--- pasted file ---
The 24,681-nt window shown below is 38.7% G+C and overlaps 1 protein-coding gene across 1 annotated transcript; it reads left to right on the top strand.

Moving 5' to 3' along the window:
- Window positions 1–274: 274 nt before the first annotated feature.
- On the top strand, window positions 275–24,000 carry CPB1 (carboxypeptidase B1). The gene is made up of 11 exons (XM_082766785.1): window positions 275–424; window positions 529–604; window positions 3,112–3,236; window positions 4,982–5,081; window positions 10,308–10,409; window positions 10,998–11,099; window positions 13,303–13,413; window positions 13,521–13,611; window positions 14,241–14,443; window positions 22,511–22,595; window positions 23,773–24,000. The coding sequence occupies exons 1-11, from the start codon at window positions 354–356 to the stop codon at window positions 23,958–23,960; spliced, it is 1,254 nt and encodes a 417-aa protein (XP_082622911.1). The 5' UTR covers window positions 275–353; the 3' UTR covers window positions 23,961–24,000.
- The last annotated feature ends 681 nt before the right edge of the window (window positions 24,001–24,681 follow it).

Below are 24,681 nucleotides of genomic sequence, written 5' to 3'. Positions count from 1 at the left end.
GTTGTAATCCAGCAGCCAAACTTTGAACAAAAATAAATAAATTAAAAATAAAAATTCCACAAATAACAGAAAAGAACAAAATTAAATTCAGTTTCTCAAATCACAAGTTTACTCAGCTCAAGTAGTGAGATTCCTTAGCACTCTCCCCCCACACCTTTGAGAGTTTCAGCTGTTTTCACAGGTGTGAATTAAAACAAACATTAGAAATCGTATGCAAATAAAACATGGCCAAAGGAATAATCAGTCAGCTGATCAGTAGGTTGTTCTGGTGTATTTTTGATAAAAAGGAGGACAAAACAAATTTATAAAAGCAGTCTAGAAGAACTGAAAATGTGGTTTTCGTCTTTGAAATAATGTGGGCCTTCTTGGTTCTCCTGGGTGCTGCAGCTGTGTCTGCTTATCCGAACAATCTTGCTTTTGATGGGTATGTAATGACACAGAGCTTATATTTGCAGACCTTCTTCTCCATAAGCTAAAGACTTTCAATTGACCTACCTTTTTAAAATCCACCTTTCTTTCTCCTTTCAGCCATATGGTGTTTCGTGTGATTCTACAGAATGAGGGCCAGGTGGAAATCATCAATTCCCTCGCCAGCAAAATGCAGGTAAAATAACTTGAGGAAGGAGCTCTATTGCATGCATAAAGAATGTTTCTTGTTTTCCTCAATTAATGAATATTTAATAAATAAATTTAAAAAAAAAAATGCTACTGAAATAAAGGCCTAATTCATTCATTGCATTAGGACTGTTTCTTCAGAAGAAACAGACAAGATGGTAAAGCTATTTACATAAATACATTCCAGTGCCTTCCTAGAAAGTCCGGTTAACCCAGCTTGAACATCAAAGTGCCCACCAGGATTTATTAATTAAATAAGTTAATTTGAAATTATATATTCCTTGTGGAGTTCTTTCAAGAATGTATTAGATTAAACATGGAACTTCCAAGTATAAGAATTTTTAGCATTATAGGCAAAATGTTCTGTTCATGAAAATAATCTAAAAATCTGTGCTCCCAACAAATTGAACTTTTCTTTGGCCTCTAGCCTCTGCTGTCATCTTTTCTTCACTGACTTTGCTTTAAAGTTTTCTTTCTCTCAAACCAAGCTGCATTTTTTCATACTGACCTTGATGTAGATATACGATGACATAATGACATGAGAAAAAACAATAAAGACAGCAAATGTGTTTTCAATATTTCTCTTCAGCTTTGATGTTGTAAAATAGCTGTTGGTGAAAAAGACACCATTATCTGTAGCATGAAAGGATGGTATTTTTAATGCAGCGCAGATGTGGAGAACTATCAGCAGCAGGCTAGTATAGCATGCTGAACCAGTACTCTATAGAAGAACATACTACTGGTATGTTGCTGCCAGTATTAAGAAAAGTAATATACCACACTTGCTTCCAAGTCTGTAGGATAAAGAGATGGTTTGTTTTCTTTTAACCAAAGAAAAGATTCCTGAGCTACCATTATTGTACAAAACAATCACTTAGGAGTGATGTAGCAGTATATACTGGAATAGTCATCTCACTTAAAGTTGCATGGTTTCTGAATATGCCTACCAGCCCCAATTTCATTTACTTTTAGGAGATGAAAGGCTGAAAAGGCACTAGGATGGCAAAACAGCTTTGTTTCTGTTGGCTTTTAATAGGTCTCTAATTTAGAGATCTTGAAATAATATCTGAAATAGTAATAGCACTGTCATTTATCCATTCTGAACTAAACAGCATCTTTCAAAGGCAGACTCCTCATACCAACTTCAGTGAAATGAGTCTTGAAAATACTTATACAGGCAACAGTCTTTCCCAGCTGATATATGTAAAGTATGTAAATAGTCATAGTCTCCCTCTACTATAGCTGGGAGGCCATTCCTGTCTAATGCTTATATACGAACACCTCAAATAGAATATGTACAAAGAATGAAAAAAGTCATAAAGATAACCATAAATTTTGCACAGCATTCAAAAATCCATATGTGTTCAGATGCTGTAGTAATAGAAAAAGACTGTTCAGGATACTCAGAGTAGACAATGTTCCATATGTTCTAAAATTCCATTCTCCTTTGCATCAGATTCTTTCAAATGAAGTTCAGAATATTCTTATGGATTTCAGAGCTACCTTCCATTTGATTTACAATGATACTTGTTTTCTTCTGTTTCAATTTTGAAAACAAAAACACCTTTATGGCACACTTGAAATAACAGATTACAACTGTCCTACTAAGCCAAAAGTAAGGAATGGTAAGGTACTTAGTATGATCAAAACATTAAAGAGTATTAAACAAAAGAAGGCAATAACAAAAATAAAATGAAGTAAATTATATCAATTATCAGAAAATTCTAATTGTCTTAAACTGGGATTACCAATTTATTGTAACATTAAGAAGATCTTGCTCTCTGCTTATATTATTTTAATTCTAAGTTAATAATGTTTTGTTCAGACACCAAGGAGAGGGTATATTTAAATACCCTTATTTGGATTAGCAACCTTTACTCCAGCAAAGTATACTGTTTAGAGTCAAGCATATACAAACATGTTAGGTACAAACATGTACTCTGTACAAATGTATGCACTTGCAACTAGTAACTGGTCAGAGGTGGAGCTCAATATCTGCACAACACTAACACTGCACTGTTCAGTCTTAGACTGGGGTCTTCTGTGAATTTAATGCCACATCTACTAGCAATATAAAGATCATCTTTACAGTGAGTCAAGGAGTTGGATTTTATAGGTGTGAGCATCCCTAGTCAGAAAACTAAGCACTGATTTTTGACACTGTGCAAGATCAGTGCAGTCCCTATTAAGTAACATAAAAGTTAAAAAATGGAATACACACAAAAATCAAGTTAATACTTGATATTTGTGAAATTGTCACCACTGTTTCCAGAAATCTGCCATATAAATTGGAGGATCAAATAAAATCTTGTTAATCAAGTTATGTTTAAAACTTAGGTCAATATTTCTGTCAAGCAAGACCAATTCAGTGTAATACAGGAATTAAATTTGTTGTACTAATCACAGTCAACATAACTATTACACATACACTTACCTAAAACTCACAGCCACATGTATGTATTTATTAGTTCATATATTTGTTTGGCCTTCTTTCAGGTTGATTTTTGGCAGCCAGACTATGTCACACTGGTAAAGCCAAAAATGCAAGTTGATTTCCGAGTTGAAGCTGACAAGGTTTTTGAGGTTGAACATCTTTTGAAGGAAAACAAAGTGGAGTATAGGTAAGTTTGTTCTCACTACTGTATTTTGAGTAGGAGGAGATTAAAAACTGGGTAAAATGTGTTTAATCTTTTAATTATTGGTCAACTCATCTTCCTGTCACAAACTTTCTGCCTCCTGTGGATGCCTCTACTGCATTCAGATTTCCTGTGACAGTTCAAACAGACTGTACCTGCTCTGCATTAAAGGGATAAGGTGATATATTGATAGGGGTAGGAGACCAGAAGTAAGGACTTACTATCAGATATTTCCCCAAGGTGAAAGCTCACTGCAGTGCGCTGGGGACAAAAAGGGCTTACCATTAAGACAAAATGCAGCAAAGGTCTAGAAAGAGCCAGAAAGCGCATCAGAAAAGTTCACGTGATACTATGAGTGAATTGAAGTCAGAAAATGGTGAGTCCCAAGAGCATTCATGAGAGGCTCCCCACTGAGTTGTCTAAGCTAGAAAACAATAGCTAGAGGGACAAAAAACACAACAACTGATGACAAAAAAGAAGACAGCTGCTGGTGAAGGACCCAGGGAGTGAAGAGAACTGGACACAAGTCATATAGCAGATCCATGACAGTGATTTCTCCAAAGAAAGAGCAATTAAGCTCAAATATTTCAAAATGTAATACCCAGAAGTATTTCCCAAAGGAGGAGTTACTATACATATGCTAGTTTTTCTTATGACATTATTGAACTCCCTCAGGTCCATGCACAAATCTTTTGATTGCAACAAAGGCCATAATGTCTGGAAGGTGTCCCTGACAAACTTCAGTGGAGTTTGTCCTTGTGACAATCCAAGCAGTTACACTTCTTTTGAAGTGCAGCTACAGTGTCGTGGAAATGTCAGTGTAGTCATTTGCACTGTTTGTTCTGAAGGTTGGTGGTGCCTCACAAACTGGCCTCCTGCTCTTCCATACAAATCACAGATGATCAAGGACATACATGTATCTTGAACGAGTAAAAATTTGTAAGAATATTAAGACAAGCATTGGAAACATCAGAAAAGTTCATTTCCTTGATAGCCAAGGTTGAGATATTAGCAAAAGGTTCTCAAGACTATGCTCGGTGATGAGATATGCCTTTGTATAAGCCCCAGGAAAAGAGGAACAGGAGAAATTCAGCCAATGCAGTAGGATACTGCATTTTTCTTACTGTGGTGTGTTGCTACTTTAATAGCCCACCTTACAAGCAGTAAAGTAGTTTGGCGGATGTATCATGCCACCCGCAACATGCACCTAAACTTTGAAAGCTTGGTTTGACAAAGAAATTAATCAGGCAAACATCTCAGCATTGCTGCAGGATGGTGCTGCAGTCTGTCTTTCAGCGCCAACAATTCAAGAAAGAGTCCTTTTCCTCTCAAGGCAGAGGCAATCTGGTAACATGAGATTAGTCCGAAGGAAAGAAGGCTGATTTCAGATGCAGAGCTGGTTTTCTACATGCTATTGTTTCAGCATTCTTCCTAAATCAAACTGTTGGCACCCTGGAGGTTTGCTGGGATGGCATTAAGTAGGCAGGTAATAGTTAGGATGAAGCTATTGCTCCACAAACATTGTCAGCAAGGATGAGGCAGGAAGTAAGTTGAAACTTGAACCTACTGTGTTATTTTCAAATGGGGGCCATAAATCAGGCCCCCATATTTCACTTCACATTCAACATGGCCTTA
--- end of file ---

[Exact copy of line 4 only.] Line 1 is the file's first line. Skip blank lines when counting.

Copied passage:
- On the top strand, window positions 275–24,000 carry CPB1 (carboxypeptidase B1). The gene is made up of 11 exons (XM_082766785.1): window positions 275–424; window positions 529–604; window positions 3,112–3,236; window positions 4,982–5,081; window positions 10,308–10,409; window positions 10,998–11,099; window positions 13,303–13,413; window positions 13,521–13,611; window positions 14,241–14,443; window positions 22,511–22,595; window positions 23,773–24,000. The coding sequence occupies exons 1-11, from the start codon at window positions 354–356 to the stop codon at window positions 23,958–23,960; spliced, it is 1,254 nt and encodes a 417-aa protein (XP_082622911.1). The 5' UTR covers window positions 275–353; the 3' UTR covers window positions 23,961–24,000.